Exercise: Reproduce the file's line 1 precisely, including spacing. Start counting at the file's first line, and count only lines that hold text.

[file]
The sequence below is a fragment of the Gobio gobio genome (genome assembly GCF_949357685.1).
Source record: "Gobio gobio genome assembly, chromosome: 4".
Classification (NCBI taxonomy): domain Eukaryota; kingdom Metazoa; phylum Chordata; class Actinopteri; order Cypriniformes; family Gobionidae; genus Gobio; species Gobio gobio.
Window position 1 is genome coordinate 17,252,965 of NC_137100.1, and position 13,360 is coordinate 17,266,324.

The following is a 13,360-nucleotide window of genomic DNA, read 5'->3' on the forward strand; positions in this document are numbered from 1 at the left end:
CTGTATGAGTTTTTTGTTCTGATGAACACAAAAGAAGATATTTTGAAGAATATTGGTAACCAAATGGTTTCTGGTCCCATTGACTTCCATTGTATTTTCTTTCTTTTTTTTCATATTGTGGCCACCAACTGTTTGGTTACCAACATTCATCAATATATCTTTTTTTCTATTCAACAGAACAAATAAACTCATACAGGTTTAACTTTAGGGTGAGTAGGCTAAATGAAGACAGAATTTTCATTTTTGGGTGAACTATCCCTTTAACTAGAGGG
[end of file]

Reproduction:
The sequence below is a fragment of the Gobio gobio genome (genome assembly GCF_949357685.1).